Presentation on theme: "Everett Public Schools DOK to Unit Planning LMS Department August 28, 2014."— Presentation transcript:
Everett Public Schools DOK to Unit Planning LMS Department August 28, 2014
How does Depth of Knowledge (DOK) fit within engaging students and having them think through content in different ways? How is the “Depth of Knowledge” a foundation for the construction of a proficiency scale to “unpack” clusters/ standards? Initial Session Overview
Norman Webb’s Depth of Knowledge Adapted from the model used by Norman Webb, University of Wisconsin, to align standards with curriculum and assessments. The degree of depth or complexity of knowledge reflected in the content standards and assessments How deeply a student needs to understand the content for a given response/assessment
Created based on work of Webb, Norman L. and others. “Web Alignment Tool” 24 July 2005. Wisconsin Center of Educational Research. University of Wisconsin- Madison. 2 Feb. 2006
Depth of Knowledge depends on more than the verb. The complexity also depends on what the verb is acting on. For example, “draw” is in the DOK level 1 sector. But a student who draws a blueprint of a new building is doing more than recall of information. Explain also can be at different levels--explain by repeating a definition (DOK level 1), explain by putting a paragraph into your own words (DOK level 2), or explain by describing an analysis of the factors contributing to the economic down turn of the US (DOK level 3).
Depth of thinking required Context in which the verb is used DOK Level
What comes after the verb is more important than the verb itself. “Analyze this sentence to decide if the commas have been used correctly” does not meet the criteria for high cognitive processing. Rationale: The student who has been taught the rule for using commas is merely using the rule
DOK Snapshot DOK is a scale of cognitive demand DOK is not an exact science DOK is about the item/standard not the student The context of the item/standard must be considered to determine the DOK level not just a look at what verb was chosen. DOK is lowered when too much information is given DOK is not about difficulty but how much thinking is required for the student to complete the prompt/task
Bloom’s and Webb’s Different models to describe cognitive rigor Bloom – What type of thinking are needed to complete the task? Webb – How deeply do you have to understand the content to successfully interact at a given depth? How complex is the content?
Cognitive Rigor Matrix This matrix from the Smarter Balanced Content Specifications for Mathematics draws from both Bloom’s (revised) Taxonomy of Educational Objectives and Webb’s Depth-of-Knowledge Levels below.
Visualization Spend time as a table coming up with a visual analogy or a graphic representation of the differences or relationship between Webb’s model and Bloom’s model. Please add necessary labels and if you have time add a slogan to help remember the difference. Remember: Both are of value.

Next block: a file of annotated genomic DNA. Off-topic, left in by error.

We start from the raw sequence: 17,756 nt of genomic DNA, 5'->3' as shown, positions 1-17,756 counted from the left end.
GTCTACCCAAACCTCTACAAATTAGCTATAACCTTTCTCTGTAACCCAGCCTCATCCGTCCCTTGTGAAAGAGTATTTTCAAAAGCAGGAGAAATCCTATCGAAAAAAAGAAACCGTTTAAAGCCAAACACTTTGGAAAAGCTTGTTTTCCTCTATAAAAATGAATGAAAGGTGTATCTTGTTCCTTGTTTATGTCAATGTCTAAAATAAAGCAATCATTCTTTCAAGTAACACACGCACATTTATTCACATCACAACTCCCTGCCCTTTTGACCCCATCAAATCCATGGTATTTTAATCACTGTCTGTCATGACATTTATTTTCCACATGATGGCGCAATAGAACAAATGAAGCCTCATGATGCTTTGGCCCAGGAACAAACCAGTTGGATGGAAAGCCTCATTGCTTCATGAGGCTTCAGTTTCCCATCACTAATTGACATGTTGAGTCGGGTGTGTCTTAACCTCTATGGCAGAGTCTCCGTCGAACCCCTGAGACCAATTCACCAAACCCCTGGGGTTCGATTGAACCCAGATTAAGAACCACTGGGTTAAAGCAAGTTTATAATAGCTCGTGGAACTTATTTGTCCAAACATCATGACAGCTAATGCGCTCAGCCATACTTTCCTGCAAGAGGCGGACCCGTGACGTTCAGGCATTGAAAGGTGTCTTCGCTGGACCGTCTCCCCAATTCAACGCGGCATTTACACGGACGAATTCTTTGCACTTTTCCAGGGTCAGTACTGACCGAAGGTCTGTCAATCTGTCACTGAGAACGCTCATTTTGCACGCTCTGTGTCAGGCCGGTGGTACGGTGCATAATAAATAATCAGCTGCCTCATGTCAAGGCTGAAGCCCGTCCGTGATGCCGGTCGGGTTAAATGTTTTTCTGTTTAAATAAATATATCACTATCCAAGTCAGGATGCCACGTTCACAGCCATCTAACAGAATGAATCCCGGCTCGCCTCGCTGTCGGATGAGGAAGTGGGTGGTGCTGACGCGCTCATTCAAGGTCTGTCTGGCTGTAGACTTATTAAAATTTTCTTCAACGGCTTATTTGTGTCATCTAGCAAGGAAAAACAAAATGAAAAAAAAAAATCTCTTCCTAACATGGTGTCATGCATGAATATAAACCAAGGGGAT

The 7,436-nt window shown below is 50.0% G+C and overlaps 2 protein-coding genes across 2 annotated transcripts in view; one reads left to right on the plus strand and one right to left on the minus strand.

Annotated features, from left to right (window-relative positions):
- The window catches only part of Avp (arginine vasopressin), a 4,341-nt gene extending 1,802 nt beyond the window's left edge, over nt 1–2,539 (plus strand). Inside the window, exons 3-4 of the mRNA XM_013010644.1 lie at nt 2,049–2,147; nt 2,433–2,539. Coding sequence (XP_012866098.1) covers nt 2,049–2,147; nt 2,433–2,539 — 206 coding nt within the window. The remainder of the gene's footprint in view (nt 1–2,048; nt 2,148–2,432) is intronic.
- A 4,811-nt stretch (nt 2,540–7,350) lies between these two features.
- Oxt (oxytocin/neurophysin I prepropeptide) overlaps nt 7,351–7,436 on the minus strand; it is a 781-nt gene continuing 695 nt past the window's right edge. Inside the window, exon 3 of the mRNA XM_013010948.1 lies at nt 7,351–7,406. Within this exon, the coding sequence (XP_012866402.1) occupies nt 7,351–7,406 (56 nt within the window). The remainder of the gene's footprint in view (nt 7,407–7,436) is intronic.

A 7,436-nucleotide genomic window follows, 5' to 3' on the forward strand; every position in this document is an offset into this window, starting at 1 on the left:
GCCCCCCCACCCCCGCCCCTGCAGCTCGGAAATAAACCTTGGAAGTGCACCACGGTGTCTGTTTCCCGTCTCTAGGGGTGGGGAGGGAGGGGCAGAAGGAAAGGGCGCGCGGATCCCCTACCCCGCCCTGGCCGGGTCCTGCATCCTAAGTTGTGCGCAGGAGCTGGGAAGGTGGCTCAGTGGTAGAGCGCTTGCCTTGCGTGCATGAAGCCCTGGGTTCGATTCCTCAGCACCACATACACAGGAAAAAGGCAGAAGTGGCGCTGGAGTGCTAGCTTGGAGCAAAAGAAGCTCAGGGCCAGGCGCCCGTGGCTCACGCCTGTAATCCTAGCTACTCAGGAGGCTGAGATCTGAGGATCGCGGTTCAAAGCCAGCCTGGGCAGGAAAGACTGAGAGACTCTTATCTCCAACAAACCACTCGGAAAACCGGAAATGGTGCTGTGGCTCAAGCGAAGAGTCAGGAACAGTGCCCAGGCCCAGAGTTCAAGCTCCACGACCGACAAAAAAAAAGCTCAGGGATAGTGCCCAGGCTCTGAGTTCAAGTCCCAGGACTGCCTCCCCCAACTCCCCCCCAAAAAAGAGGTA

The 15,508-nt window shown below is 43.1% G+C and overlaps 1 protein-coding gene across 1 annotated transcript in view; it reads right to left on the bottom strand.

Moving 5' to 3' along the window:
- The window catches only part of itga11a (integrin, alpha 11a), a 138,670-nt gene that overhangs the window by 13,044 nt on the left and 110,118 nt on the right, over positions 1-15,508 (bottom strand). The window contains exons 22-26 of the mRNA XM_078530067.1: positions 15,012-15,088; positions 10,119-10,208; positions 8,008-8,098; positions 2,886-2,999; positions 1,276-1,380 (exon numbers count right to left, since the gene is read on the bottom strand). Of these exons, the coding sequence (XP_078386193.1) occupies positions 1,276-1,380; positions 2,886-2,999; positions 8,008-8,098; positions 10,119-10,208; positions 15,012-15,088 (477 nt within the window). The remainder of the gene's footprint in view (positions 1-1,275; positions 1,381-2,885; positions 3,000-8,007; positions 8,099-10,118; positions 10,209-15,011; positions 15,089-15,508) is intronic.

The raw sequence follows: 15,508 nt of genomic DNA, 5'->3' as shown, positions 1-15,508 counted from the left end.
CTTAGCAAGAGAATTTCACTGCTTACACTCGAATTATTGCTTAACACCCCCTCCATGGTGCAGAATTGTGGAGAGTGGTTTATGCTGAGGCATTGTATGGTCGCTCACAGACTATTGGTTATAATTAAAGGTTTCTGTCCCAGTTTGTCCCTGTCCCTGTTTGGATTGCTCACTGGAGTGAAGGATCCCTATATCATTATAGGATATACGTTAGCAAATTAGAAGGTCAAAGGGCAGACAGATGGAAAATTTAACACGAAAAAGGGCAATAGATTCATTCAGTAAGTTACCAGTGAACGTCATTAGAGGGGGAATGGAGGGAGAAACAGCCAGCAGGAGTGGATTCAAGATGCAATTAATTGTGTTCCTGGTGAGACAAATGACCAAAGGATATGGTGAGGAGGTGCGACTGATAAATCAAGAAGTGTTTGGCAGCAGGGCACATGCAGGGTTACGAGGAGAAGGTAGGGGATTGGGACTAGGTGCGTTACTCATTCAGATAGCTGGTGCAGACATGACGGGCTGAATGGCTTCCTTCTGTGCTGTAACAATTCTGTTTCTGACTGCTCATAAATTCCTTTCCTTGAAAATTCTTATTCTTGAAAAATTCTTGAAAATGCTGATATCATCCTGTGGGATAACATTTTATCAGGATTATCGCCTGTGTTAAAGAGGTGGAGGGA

Share Visualization Join one other table and share your visual. (2 minutes) Table A: Share and explain your model (2 minutes) Table B: Ask clarifying questions to make certain you fully understand the other table’s visual. (2 minutes) Table B: Share and explain your model (2 minutes) Table A: Ask clarifying questions to make certain you fully understand the other table’s visual.
Addresses the content being assessed and the depth to which we expect students to demonstrate understanding of a particular content area Is a reference to the complexity of mental processing that must occur to answer a question, perform a task or generate a product Is not grade contextualized- all about the expertise in a content area DOK Further Clarification
Determining DOK How would you describe the progression from 1 st grade to 4 th grade? As a small group discuss and have one member record what each standard’s DOK level might be and provide a rationale for your thinking. Include any questions your discussion raised or disagreements you encountered.
Session Goals 1.Teachers will learn how to write student- friendly, measurable, observable learning targets that are appropriate for a day’s instruction. 2.Teachers will learn how to create unit plans that contain information that is relevant to students.
Criteria for Making Targets 1.States an Observable and Measurable Outcome. 2.States special conditions. 3.Specifies performance level. 4.Clear to students 5.Appropriate for the Day
1. Is it measurable AND observable? Simple test: Would two observers agree that the student had demonstrated the outcome? By the end of the semester, the student will identify pictures of words that sound alike. The student is familiar with the law. The student understands the process of osmosis. The student can solve linear equations with 80% accuracy.
Observables List Recite Build Draw Unobservables Value Appreciate Know Understand
For Discussion Learning Outcome vs. Learning Activity
Learning Activities vs. Outcomes Outcome Identify Recall List Write Activity Study Watch Listen Read 1.Reciting the four components of a good essay. 2.Practicing the violin. 3.Recite the alphabet. 4.Outlining the main theme in House of Seven Gables.
2. States special conditions 3. Specifies performance levels. – Special supplies necessary: map, calculator, typed list, specific lab equipment, etc. – Do you need to specify the performance level?